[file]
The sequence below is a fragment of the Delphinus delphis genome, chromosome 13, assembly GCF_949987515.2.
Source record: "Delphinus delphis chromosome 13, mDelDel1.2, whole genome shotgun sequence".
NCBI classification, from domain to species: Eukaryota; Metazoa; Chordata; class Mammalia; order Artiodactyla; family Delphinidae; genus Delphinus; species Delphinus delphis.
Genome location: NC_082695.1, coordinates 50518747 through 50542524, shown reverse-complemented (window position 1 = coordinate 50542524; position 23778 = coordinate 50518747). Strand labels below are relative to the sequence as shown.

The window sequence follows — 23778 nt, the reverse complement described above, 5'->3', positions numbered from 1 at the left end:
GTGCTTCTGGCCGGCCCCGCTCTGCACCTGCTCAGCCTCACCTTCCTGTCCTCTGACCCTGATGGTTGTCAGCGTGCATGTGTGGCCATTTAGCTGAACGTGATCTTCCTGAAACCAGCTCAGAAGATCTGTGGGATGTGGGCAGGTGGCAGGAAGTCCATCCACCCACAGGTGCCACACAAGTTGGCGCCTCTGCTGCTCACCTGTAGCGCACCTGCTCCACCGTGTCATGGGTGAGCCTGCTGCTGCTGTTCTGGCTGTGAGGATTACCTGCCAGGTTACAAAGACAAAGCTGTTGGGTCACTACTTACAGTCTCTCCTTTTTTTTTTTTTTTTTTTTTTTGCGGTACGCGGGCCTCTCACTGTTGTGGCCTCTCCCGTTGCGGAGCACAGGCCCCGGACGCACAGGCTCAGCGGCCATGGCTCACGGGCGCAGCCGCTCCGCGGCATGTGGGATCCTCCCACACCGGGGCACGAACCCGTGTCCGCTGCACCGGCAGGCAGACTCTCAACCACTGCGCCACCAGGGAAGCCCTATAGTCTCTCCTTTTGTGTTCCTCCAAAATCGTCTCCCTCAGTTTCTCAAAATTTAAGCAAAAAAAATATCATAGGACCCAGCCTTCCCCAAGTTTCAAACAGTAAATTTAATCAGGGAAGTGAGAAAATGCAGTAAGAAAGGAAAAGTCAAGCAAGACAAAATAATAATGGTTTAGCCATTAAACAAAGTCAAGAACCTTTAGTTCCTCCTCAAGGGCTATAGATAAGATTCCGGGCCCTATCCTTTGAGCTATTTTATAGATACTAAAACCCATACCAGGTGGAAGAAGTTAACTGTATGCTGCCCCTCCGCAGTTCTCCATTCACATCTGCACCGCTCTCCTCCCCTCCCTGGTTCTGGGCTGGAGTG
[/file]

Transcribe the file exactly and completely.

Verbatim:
The sequence below is a fragment of the Delphinus delphis genome, chromosome 13, assembly GCF_949987515.2.
Source record: "Delphinus delphis chromosome 13, mDelDel1.2, whole genome shotgun sequence".
NCBI classification, from domain to species: Eukaryota; Metazoa; Chordata; class Mammalia; order Artiodactyla; family Delphinidae; genus Delphinus; species Delphinus delphis.
Genome location: NC_082695.1, coordinates 50518747 through 50542524, shown reverse-complemented (window position 1 = coordinate 50542524; position 23778 = coordinate 50518747). Strand labels below are relative to the sequence as shown.

The window sequence follows — 23778 nt, the reverse complement described above, 5'->3', positions numbered from 1 at the left end:
GTGCTTCTGGCCGGCCCCGCTCTGCACCTGCTCAGCCTCACCTTCCTGTCCTCTGACCCTGATGGTTGTCAGCGTGCATGTGTGGCCATTTAGCTGAACGTGATCTTCCTGAAACCAGCTCAGAAGATCTGTGGGATGTGGGCAGGTGGCAGGAAGTCCATCCACCCACAGGTGCCACACAAGTTGGCGCCTCTGCTGCTCACCTGTAGCGCACCTGCTCCACCGTGTCATGGGTGAGCCTGCTGCTGCTGTTCTGGCTGTGAGGATTACCTGCCAGGTTACAAAGACAAAGCTGTTGGGTCACTACTTACAGTCTCTCCTTTTTTTTTTTTTTTTTTTTTTTGCGGTACGCGGGCCTCTCACTGTTGTGGCCTCTCCCGTTGCGGAGCACAGGCCCCGGACGCACAGGCTCAGCGGCCATGGCTCACGGGCGCAGCCGCTCCGCGGCATGTGGGATCCTCCCACACCGGGGCACGAACCCGTGTCCGCTGCACCGGCAGGCAGACTCTCAACCACTGCGCCACCAGGGAAGCCCTATAGTCTCTCCTTTTGTGTTCCTCCAAAATCGTCTCCCTCAGTTTCTCAAAATTTAAGCAAAAAAAATATCATAGGACCCAGCCTTCCCCAAGTTTCAAACAGTAAATTTAATCAGGGAAGTGAGAAAATGCAGTAAGAAAGGAAAAGTCAAGCAAGACAAAATAATAATGGTTTAGCCATTAAACAAAGTCAAGAACCTTTAGTTCCTCCTCAAGGGCTATAGATAAGATTCCGGGCCCTATCCTTTGAGCTATTTTATAGATACTAAAACCCATACCAGGTGGAAGAAGTTAACTGTATGCTGCCCCTCCGCAGTTCTCCATTCACATCTGCACCGCTCTCCTCCCCTCCCTGGTTCTGGGCTGGAGTG